At each measuring position, a 230 kHz P-wave pulse was sent from the transmitter through the core and was recorded by the receiver. The recorded signal was pre-amplified, digitized, and sent to the acquisition software at a sampling frequency of 12.5 MHz. The first-arrival times were determined using a threshold method providing a user-defined threshold level and time delay. This system automatically determined the first excursion above the given threshold, after the delay. The total travel time (TOT) was then taken at the first zero-crossing. During the acquisition procedure, the voltage level (amplitude), threshold level, and time delay were adjusted automatically, to ensure a good signal-to-noise ratio for the automatic picker. To provide a good coupling between the transducers and the core, the core surface was wetted before the measurement.
Furthermore, a calibration was carried out to determine the P-wave travel time offset (PTO), which accounts for the accumulated travel time delays through the transducer system (transducer faces, rubber plates, etc.). The actual travel time (TT) was derived by subtracting the PTO from total measured travel time, i.e., .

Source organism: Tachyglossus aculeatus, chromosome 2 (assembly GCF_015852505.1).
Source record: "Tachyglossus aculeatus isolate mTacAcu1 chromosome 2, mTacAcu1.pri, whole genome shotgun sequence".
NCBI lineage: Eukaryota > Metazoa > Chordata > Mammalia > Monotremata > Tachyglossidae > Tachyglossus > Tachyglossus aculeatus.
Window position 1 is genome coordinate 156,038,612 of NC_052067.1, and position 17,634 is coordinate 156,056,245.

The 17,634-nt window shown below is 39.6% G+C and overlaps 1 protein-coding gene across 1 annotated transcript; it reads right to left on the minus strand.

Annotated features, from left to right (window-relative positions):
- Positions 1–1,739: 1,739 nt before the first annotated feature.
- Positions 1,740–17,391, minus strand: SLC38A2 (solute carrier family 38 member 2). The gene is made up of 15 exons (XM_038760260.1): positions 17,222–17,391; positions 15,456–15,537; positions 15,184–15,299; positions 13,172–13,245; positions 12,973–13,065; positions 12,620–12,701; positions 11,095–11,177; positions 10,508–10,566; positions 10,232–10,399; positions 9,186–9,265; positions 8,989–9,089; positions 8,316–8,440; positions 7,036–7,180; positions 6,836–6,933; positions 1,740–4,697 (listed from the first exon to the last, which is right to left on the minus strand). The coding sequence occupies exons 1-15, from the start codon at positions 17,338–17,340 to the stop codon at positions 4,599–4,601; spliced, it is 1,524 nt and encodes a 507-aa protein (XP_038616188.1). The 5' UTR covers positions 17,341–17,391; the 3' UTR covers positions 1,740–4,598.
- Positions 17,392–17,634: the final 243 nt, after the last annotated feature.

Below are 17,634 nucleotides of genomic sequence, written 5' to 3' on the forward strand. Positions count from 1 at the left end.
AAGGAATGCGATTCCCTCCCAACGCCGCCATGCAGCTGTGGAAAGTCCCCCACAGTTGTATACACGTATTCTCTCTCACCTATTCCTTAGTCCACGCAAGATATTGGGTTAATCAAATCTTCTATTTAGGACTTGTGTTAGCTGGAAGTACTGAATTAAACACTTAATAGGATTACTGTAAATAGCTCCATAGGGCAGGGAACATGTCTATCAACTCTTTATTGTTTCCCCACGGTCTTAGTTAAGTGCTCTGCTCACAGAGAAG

The calibration based on travel times measured in whole-round and half-split POM (polyoxymethylen) cylinders of varying diameters (60 to 120 mm), which were plotted and extrapolated by a best linear fit. The P-wave velocities were calculated using the corrected travel time TT and the nominal core diameter (D=61 and 47.6 mm), by . No additional temperature correction was applied because the room temperature inside the laboratory was kept constant at about 21 ∘C.
2.3 Downhole sonic logging